Day 4“OK, how much worse can it be compared to yesterday” day.  This day we cross Alpine desert to go up to the Karanga Camp at 4,200m/13,800ft.  This day we go up, and stay up.  But we are not camping at the maximum height reached the day before so we are still sleeping lower than our maximum exertion the day before.  Total time climbing should be around 4-5 hrs covering about 7km/4miles.

Day 5The “are we there yet?” day.  Continuing to climb without descending, this day we move to 4,600m/15,100ft going for 4-6 hrs and covering 6km/3.7miles which seems a cake walk compared to the prior days given the shorter climb and duration but I am sure it will be anything but (you will see why as you read day 6)!  We will stay at the Barafu Camp this night.

Day 6 The big day!!  This day we actually wake up at midnight (midnight between day 5 and day 6 – which means little sleep which will make ilivetotravel a little cranky – if he can muster the energy for that!).  Why do we barely sleep this night?  So we can see sunrise at the summit!!!  It will be a long hard night for most of us as you can imagine.  My headlamp will absolutely be my second best friend after all the layers of clothing that will keep me warm.  Uhuru Peak (the tallest peak on Mt. Kilimanjaro) sits pretty at 5,896m/19,340ft.  It will take us 7-8 hrs to go 7km/4miles.  Yes, twice longer than the same distance on Day 4.  Why?  Well, it will be slower going due to the altitude.  Pole, pole (slowly, slowly in Swahili) will rule this day.  There will be ice/snow towards the summit and I hope to see the glacier that, it is said, will be gone in 30 years or so at the current rate.  Stone scree will also be present so our gaiters will play an important role in keeping stuff out of our boots.

On this same day, of course, we have to get off the summit.  So on to 7-8 more hrs. of descent to the Mweka Camp at 3,100m/10,200ft to what it will feel like drowning in oxygen!

Day 7The happy day!!!  OK, Day 6 will be a VERY HAPPY DAY for those of us who summit.  But Day 7 is happy in other ways – we get to celebrate our climb and we get to shower!!!  We climb down to the Mweka Gate which sits at 1,830m/6,000ft, walking down for 4 hrs and covering 10km/6miles through a forest habitat.  A beer will never taste as good as the one I am planning to have that night at dinner!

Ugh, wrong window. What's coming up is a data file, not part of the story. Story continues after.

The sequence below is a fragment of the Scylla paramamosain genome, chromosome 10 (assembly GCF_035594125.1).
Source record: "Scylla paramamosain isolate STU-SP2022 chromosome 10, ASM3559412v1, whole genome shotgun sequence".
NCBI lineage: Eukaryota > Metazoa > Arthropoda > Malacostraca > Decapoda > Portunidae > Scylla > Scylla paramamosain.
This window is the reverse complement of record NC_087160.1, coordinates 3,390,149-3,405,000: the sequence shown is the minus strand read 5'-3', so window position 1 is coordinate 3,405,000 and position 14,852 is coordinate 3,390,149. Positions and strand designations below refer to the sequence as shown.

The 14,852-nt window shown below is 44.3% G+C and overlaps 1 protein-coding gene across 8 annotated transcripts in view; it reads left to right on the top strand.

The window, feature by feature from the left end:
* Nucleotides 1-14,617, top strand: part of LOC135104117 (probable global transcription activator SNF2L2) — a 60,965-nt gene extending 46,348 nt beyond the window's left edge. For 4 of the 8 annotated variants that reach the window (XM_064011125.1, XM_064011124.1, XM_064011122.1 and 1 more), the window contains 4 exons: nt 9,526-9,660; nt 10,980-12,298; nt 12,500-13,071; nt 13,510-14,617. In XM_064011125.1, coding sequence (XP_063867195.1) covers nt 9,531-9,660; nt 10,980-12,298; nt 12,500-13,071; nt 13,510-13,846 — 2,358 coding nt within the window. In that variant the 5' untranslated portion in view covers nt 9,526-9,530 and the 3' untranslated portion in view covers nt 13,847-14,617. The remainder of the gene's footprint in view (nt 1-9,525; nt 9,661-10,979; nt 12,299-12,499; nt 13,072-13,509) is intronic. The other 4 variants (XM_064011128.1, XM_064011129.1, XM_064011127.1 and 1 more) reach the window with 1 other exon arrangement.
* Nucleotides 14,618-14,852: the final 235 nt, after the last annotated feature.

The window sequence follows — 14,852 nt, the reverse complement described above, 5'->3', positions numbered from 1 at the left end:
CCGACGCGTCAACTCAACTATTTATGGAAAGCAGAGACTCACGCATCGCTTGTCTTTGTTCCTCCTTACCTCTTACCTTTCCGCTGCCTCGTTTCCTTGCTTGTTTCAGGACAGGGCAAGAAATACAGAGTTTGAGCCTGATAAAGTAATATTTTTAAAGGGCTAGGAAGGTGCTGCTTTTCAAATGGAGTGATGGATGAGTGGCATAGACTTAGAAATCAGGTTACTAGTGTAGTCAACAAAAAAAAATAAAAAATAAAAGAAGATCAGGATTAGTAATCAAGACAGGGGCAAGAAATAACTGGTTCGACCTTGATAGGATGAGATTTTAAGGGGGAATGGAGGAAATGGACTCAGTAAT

Again, another view of the route (there were a few good ones so I couldn’t just use one…).

Machame route to climb Mt. Kilimanjaro

Source: apartmentinlakeview.com

Climbing Kilimanjaro is not without risks

The key to a safe and successful climb is to be aware of what is ahead of you (literally and figuratively).  Going slowly, staying hydrated all the way, minding where you are walking, and very important:  listen to the lead guide and his aides.  We are lucky to have a veteran of Everest, Kili and the rest of the Seven Summits (tallest peaks in every continent) which makes me feel much better.  Able to detect altitude sickness early, knowing the landscape well, supportive leadership, etc. are very important traits in a lead guide and we have that in our lead guide, Luis Benitez, one of the leading high altitude mountaineers in the world.  In addition, I have been on a prior trek with Trekking for Kids and everything is well thought through and planned.  So Luis and TFK are what make me feel confident that I will have a safe and successful climb regardless of the highest point of my climb:  at the summit or somewhere on the way there!

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I have added to this post the writeups for each day AFTER the climb so you can read more about each day!  Also here is a post about the actual clothing I took to climb Kilimanjaro item by item with the corresponding explanations in case it helps you plan your own hike!

Day 1 – Getting Going

Day 2 – The Moorlands and Reaching the Shira Camp

Day 3 – A Lava Tower and then All Hail Broke Loose!

Day 4 – The Barranco Wall and Its Challenges

Day 5 – Rocks Everywhere!

Day 6 – Reaching Kilimanjaro’s Summit:  Uhuru Peak

The descent from Uhuru Peak